Woodlan Market promotes Organic Design


While the ideas developed by Le Corbusier about architectural polychromy during his purist phase have received substantial attention in the past decade,4 his postwar ideas about architectonic color have yet to be critically analyzed and placed in historical context. The origins of the changes in his palette, color theory, and design principles, as well as the impact of the change on industrially manufactured paints in his structures of the postwar period, have been addressed only briefly in prior research. This leaves a gap in the understanding of Le Corbusier’s postwar architecture. This paper focuses on Le Corbusier’s period of transition between 1930 and 1945, in the context of his complete oeuvre.

This article investigates the evolution of Le Corbusier’s thought about architectural polychromy during the transition period following his purist period by comparing and analyzing the use of color in his painting, architecture, and sculpture.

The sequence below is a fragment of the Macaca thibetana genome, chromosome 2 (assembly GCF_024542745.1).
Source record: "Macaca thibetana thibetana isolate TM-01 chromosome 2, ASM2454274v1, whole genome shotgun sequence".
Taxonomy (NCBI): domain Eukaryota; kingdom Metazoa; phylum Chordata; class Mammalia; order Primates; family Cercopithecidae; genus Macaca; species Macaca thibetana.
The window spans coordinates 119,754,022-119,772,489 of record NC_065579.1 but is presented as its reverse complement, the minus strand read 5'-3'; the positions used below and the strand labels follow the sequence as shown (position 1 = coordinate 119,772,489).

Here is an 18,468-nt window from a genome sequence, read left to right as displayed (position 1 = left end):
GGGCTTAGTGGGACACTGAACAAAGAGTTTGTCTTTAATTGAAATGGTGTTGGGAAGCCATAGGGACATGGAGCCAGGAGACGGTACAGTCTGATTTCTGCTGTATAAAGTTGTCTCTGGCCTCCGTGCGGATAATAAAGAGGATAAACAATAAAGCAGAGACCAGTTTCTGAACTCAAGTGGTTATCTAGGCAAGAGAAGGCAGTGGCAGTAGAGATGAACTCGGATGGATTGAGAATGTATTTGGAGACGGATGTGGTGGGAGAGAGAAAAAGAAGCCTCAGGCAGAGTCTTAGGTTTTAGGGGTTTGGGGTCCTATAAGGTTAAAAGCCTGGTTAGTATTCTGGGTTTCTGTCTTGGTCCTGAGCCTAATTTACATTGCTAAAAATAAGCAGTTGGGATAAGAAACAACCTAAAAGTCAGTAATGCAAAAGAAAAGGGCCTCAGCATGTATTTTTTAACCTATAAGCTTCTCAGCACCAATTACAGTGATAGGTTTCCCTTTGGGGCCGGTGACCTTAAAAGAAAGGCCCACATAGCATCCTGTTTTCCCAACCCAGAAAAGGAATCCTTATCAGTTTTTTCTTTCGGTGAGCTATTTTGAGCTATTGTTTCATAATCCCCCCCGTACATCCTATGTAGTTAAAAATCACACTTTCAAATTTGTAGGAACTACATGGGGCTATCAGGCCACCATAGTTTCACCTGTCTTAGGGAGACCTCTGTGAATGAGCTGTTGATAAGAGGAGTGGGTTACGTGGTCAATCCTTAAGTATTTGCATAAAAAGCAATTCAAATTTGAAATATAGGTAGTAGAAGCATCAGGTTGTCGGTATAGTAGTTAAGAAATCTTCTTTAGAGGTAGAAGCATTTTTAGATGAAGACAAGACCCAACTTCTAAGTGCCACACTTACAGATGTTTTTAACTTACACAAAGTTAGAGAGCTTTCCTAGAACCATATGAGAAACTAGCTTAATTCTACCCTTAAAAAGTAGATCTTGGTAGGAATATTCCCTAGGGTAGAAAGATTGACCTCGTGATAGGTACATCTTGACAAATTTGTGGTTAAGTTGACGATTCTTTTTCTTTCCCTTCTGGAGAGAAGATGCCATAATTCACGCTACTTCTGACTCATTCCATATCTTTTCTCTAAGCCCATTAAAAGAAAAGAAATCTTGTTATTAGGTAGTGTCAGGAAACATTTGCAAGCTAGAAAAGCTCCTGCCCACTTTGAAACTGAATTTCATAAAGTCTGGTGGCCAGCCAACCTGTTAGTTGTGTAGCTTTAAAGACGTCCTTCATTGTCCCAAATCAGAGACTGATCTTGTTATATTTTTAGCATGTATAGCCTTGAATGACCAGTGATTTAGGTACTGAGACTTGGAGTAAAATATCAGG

Color is a perilous agent in the expression of volume; very often it destroys or disorganizes volume because the intrinsic properties of color differ greatly: some are radiant and push forward, others recede, and still others are massive and stay in the real plane of the canvas, etc

One can determine the major group hierarchically, made up of yellow and red ochres, earth tones, white, black, ultramarine blue and of course certain shades derived from them by mixing.

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